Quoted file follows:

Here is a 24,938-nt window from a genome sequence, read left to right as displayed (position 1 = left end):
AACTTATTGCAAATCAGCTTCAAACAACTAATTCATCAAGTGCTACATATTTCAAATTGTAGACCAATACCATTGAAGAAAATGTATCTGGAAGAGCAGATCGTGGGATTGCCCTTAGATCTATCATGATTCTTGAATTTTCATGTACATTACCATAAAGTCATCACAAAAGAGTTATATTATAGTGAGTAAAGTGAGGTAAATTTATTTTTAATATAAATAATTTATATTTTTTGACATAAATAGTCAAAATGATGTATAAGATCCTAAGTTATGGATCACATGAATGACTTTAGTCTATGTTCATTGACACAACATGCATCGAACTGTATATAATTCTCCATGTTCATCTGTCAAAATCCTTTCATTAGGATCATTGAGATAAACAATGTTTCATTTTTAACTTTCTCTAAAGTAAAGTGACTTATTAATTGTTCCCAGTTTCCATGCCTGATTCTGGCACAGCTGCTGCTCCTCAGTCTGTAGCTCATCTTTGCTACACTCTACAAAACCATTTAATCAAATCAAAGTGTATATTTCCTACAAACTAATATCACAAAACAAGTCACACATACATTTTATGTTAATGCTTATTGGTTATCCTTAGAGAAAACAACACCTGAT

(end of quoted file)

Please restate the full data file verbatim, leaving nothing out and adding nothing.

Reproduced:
Here is a 24,938-nt window from a genome sequence, read left to right as displayed (position 1 = left end):
AACTTATTGCAAATCAGCTTCAAACAACTAATTCATCAAGTGCTACATATTTCAAATTGTAGACCAATACCATTGAAGAAAATGTATCTGGAAGAGCAGATCGTGGGATTGCCCTTAGATCTATCATGATTCTTGAATTTTCATGTACATTACCATAAAGTCATCACAAAAGAGTTATATTATAGTGAGTAAAGTGAGGTAAATTTATTTTTAATATAAATAATTTATATTTTTTGACATAAATAGTCAAAATGATGTATAAGATCCTAAGTTATGGATCACATGAATGACTTTAGTCTATGTTCATTGACACAACATGCATCGAACTGTATATAATTCTCCATGTTCATCTGTCAAAATCCTTTCATTAGGATCATTGAGATAAACAATGTTTCATTTTTAACTTTCTCTAAAGTAAAGTGACTTATTAATTGTTCCCAGTTTCCATGCCTGATTCTGGCACAGCTGCTGCTCCTCAGTCTGTAGCTCATCTTTGCTACACTCTACAAAACCATTTAATCAAATCAAAGTGTATATTTCCTACAAACTAATATCACAAAACAAGTCACACATACATTTTATGTTAATGCTTATTGGTTATCCTTAGAGAAAACAACACCTGAT